Stephanie’s note: Have you begun to notice a theme here this month? We’re talking about laundry strategies, hence the posts on stain removal, one of the biggest questions that I get in regards to natural laundry care. Find charts for successful stain removal, and the trick that saves my sanity and my kid’s clothes. Coming up are cloth diapering tips, a tour of our Family Closet and a mom’s laundry detergent consumer panel in September!
Written by Beth Corcoran, Contributing Writer
Stains are a big deal at our house. It seems that my kids are stain magnets. I know that just about everyone would say that their kids do their fair share of staining clothing. But my kids have a penchant for attracting stains of the gross and unusual kind—you know, the kind that no one really knows how to get out.
A while back, when we started fostering kids, I decided to go through my clothing storage and pull out the baby clothes just in case we got a small foster child. Much to my dismay, most of the baby clothes had yellowed and had huge brown spots on them. I was so sure that they didn’t look that horrible when I put them away! But time and heat (they had been in the garage last summer as we moved) had set in previously mild spit up and food stains.
I was determined to find a non toxic way to get those set in stains out of those cute baby clothes, which is a daunting task, because, let’s face it, even the toxic cleaners don’t really get set in stains out.
Then this past winter, we entered a time of a few months when the air was really dry. My children started getting nosebleeds. And about 99% of the time, of course, it would happen in the middle of the night while they were sleeping and no one would know the better until the next morning when the blood was dried all over the sheets.
This summer I have faced yet more frustrating stains. During the summer, we keep white sheets and a white quilt on our bed. All in the same day, my muddy dog decided to come inside and hop up on my bed, leaving the red Oklahoma clay mud stains all over my nice quilt; and my 3 year old daughter proved that she could open child proof caps by spilling a whole bottle of grape cough syrup all over my sheets. What is a mom to do?!
It seems that there are several good options for getting fresh stains out of clothes, and many of those have been highlighted on this website. But after much experimenting, I have found a very easy solution to getting really tough set in stains out of fabrics—powdered oxygen bleach.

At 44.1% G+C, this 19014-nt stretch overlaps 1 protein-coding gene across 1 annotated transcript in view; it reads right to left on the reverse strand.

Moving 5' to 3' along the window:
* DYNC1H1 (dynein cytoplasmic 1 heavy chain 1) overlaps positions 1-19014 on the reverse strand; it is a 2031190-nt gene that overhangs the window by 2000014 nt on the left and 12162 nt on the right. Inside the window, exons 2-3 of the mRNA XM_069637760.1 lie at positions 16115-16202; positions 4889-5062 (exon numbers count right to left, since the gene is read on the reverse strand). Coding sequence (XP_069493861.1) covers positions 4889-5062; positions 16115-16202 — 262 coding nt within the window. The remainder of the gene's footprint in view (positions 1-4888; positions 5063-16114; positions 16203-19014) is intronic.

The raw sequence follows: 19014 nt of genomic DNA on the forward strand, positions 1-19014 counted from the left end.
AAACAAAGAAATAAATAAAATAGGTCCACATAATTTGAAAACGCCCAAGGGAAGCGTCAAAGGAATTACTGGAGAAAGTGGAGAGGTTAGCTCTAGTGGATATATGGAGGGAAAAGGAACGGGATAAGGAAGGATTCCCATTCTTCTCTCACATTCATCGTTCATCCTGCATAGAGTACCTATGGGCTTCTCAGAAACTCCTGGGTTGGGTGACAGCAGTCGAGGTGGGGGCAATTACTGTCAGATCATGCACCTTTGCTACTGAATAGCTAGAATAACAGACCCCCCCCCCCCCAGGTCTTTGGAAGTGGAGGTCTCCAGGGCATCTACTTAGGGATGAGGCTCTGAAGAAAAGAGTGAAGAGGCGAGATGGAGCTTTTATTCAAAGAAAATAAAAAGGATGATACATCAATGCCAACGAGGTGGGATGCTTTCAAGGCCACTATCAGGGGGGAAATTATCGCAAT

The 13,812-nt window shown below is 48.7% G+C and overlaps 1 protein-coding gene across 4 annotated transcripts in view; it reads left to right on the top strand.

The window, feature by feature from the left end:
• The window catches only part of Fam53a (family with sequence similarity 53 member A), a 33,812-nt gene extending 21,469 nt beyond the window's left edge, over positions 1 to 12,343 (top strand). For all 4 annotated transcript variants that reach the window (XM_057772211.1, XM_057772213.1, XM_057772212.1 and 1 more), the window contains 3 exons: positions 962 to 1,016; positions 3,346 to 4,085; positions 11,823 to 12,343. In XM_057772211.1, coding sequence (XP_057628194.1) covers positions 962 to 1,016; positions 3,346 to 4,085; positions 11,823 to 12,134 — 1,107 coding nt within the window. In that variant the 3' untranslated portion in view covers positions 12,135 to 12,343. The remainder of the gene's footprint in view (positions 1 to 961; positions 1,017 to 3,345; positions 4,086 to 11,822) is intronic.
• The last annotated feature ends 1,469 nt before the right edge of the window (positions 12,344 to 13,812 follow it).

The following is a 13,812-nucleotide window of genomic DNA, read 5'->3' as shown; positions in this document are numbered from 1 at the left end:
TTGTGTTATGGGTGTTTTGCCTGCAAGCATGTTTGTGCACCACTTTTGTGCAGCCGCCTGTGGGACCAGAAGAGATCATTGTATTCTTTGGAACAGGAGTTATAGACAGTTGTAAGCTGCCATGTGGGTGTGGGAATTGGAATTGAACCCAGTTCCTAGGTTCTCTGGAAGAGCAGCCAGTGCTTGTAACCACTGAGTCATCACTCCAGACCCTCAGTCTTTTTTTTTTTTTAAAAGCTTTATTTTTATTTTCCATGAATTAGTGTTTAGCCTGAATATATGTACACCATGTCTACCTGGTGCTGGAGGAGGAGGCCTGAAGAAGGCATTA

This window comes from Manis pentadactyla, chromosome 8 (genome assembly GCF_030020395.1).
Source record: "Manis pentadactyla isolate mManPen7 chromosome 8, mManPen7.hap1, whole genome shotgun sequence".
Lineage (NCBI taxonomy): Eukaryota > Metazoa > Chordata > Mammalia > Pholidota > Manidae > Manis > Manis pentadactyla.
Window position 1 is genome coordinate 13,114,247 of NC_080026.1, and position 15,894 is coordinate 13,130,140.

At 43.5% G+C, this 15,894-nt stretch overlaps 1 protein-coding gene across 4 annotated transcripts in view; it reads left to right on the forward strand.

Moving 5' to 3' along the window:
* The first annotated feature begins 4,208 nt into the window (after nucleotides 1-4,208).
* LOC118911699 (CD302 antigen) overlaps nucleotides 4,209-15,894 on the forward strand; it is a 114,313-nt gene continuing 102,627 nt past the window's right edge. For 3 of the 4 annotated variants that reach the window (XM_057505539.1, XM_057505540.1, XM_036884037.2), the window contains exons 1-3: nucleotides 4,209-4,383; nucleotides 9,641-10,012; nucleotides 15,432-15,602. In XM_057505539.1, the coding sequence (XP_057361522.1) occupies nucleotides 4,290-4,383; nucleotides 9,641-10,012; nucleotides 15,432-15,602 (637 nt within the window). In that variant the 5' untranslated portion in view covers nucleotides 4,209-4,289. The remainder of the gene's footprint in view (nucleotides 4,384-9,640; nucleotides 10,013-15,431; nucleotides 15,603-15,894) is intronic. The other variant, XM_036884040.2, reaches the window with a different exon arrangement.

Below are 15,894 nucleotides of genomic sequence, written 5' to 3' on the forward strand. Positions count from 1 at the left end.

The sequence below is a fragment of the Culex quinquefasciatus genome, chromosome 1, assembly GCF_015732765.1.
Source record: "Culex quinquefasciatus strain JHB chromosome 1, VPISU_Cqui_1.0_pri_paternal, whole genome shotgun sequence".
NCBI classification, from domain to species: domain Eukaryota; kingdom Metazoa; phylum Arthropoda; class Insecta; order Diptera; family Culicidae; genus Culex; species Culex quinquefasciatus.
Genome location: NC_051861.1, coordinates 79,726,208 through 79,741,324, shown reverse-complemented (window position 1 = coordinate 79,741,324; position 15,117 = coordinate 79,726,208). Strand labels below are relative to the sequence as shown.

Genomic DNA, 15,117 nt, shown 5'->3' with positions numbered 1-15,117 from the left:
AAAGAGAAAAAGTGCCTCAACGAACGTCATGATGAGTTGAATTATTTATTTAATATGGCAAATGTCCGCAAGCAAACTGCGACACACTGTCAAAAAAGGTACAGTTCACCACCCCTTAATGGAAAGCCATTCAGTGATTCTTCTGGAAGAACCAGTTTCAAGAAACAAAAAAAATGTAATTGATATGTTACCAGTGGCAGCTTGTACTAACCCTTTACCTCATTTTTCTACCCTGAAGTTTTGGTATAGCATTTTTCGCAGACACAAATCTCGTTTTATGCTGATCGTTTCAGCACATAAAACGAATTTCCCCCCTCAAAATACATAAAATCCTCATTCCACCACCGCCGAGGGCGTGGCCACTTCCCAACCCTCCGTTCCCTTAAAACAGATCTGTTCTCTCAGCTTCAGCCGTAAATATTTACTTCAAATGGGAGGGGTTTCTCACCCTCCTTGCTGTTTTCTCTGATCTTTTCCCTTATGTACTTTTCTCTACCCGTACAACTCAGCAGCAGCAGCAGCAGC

I have found oxygen bleach to be highly effective in getting awful stains out of just about everything. Here’s how I use it:
- I simply fill a large tub (think trash can size) with hot water. I know hot water is contrary to everything you have heard about getting stains out of clothes. However, it helps the bleach dissolve better and thus, work better.
- Then I stir in the appropriate amount of powdered oxygen bleach.
- After that, I simply add in whatever clothes or bed linens need to be soaked. At that point, I leave it alone for up to a whole day.
- I will periodically check to see if the stains are fading.
- Once they appear to be gone, I then throw the soaked items into the washer to be cleaned as normal.
Photo credit: edwebproject
Is Oxygen Bleach Safe to Use?
There are many options out there for oxygen bleach. When shopping for a good product, you will want to find one that doesn’t have any fillers. Many of the more popular brands don’t work as well as they could because they are full of fillers.
If you are like me, you may be wondering what exactly oxygen bleach is and how it works. I was hesitant for quite some time to use it because when I hear the word “bleach,” I automatically think about chlorine bleach. But rest assured that oxygen bleach is a very different cleaner.
Oxygen bleach is made of two natural chemicals, sodium percarbonate and sodium carbonate, and it is completely biodegradable. It doesn’t have any strong odor and, while I wouldn’t recommend soaking your skin in it, it is fine for normal contact with skin. It can be used to break down set in stains or fresh stains, and it can be used on organic and inorganic stains.
The one drawback to using oxygen bleach over using a commercial spray is that it takes time to work—sometimes it takes a lot of time. My muddy white quilt had to be soaked twice, each time for a whole day, before it came clean. But the good news is that on most kinds of fabric, the stains should come out completely.
So if you have a houseful of little stain magnet children, or even a naughty muddy dog or two that like to jump onto your bed, I highly recommend trying oxygen bleach. As you can imagine, oxygen bleach is definitely this mom’s favorite go-to product in my laundry room!
Ok, mamas, how do you get out set in stains? Share your secrets!
Photo credit: chiots run
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